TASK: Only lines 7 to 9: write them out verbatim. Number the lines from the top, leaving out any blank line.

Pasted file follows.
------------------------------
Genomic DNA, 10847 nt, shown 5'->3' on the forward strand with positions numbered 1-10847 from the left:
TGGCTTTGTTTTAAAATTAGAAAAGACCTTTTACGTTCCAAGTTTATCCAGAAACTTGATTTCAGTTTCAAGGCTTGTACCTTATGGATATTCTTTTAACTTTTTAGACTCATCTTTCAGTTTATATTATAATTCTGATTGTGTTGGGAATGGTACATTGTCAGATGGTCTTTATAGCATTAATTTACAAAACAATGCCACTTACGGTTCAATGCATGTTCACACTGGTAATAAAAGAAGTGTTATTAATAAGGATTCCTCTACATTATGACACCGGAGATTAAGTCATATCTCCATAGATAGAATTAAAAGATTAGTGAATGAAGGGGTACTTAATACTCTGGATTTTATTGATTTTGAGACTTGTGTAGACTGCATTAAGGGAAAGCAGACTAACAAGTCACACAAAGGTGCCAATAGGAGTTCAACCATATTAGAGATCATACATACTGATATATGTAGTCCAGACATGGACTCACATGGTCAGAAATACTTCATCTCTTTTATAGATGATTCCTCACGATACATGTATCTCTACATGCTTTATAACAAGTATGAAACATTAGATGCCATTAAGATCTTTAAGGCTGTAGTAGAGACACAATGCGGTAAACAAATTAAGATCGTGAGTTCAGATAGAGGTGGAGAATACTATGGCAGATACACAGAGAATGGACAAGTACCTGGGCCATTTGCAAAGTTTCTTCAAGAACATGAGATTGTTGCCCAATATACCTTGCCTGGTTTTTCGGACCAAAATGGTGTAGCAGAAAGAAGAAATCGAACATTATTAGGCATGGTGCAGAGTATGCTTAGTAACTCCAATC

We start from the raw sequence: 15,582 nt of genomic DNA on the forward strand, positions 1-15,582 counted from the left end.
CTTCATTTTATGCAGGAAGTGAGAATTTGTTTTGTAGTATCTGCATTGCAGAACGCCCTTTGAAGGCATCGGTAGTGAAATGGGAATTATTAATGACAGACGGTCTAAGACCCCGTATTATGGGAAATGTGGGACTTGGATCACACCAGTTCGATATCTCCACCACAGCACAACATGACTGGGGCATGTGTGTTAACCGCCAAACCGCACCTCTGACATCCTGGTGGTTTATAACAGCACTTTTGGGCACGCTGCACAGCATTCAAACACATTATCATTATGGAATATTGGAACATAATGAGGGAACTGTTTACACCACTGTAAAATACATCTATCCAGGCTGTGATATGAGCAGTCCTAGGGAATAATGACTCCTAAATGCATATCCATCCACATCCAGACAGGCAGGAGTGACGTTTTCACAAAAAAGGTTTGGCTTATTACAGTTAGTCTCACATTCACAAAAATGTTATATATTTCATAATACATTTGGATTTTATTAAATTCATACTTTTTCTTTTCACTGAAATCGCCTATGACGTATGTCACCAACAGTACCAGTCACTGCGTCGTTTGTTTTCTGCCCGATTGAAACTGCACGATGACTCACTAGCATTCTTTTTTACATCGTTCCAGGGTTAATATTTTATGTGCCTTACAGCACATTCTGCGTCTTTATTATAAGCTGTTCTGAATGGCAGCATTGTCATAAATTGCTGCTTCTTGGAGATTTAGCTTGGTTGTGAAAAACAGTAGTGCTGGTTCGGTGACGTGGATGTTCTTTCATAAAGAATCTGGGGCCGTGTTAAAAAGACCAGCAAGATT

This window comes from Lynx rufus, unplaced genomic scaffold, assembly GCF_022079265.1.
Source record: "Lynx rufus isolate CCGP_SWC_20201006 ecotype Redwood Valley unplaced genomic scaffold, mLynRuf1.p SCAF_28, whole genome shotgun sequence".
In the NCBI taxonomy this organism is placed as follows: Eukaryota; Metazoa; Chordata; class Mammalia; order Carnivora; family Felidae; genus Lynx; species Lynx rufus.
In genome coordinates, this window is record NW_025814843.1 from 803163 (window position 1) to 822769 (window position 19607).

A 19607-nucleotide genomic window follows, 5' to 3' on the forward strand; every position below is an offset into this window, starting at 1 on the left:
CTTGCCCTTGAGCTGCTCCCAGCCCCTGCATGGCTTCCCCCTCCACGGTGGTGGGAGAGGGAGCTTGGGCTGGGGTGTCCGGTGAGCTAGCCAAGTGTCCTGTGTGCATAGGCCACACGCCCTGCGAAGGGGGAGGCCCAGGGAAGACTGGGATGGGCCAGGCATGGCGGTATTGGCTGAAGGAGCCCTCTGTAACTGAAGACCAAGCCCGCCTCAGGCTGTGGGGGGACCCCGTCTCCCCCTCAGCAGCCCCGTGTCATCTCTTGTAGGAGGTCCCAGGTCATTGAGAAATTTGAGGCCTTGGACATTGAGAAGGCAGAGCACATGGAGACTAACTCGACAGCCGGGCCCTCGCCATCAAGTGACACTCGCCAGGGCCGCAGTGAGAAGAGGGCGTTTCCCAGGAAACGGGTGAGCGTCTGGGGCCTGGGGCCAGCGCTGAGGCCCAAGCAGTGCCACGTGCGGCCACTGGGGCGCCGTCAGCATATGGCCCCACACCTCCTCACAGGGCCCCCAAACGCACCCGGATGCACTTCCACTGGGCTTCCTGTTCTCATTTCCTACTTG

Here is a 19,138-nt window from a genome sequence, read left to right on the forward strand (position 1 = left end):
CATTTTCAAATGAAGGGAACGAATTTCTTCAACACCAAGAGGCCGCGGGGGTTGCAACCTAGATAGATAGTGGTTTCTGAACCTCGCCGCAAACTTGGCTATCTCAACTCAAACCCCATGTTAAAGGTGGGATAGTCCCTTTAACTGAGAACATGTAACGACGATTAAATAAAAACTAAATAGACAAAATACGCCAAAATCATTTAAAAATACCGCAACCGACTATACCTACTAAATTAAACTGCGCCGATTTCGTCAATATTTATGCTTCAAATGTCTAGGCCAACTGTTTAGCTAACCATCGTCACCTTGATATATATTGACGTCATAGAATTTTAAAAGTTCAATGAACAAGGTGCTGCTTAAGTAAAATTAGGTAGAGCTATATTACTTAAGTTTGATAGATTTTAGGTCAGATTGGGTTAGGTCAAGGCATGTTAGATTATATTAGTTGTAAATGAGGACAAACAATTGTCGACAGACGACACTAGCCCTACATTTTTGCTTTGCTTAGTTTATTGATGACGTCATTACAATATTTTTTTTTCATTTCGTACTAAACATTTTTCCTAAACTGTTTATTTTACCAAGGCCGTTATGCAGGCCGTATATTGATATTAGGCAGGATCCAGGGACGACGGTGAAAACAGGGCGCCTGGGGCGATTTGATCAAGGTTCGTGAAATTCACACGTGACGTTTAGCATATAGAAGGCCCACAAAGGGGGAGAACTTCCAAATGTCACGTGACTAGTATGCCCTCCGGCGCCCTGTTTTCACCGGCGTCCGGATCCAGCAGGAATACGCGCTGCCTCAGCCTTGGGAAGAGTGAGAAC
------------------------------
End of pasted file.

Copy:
In the NCBI taxonomy this organism is placed as follows: Eukaryota; Metazoa; Chordata; class Mammalia; order Carnivora; family Felidae; genus Lynx; species Lynx rufus.
In genome coordinates, this window is record NW_025814843.1 from 803163 (window position 1) to 822769 (window position 19607).

A 19607-nucleotide genomic window follows, 5' to 3' on the forward strand; every position below is an offset into this window, starting at 1 on the left: